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Old 05-02-06, 10:58 PM
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Originally Posted by hahn
Hmm...I think you may have misunderstood the context. I think they mean that doctors as patients resist getting tests done because they know how many are ordered unnecessarily and increase the risk of a complication.
Oh yeah. My bad.

What I'm curious about is if the doctor was the patient and needed to keep seeing a specialist for maybe something like a long-term condition or disorder, would he or she prefer to keep seeing oniy one specialist or change specialists every now and then?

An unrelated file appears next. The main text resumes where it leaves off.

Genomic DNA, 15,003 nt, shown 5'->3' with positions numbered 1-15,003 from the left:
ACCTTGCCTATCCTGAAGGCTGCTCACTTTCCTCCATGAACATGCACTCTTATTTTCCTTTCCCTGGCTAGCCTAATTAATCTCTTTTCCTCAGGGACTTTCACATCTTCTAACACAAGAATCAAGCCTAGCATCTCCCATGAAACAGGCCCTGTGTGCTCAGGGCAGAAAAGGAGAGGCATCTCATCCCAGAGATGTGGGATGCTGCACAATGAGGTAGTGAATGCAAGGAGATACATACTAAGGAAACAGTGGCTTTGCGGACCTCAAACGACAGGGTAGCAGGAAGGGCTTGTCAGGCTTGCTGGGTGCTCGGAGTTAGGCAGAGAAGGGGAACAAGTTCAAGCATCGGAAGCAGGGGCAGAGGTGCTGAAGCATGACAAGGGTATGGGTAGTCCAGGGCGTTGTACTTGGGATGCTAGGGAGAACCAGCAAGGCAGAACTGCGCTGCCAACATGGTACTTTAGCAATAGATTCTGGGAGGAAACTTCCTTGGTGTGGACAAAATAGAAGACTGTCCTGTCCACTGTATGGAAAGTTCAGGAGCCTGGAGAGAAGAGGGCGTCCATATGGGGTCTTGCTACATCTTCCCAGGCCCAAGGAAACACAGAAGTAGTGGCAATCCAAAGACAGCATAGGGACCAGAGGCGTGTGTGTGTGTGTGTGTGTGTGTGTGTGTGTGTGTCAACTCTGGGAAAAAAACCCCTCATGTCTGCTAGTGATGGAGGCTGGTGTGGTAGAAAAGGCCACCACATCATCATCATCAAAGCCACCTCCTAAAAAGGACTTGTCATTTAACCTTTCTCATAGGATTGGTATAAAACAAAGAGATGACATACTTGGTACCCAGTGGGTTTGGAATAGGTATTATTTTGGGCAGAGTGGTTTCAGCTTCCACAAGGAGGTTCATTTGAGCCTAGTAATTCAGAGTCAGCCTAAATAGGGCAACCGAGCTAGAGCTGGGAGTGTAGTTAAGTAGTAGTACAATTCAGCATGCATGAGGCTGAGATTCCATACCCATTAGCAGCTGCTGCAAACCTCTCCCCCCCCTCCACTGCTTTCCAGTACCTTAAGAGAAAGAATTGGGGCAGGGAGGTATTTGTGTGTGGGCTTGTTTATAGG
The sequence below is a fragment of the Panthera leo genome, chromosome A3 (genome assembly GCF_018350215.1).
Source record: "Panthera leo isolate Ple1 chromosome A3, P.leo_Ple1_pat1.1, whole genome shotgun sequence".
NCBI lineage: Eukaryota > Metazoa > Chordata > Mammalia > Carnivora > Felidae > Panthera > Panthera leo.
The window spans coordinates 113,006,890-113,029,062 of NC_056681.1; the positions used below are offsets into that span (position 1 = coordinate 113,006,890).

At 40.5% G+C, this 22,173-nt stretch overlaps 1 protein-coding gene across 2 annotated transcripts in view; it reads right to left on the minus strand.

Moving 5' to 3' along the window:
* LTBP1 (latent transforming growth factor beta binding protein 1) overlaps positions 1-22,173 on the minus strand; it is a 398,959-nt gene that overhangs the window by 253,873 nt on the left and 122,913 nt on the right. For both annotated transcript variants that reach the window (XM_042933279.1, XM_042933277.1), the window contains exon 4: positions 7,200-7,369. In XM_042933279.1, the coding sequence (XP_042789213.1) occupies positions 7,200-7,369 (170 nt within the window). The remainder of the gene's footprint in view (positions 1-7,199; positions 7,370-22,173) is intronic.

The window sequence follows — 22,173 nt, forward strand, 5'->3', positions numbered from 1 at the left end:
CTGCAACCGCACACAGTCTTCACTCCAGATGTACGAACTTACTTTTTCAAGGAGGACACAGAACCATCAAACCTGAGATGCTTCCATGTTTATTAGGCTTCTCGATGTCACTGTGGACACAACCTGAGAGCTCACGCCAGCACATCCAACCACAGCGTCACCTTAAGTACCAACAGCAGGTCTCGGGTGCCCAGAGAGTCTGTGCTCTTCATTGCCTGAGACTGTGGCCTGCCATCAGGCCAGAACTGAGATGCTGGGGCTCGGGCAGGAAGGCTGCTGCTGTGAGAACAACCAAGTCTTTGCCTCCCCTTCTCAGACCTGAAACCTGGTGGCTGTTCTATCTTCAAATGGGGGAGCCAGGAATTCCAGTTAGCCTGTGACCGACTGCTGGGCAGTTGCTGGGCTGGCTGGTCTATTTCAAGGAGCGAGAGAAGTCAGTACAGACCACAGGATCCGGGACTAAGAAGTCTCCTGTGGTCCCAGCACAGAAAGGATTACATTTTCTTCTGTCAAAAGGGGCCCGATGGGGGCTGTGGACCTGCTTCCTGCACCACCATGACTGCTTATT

I think if people deal with the same doctor or specialist for too long, the relationship might get too comfortable or routine and some laziness may develop on both sides. I think it might be more healthy to familiarize yourself with different perspectives though YMMV.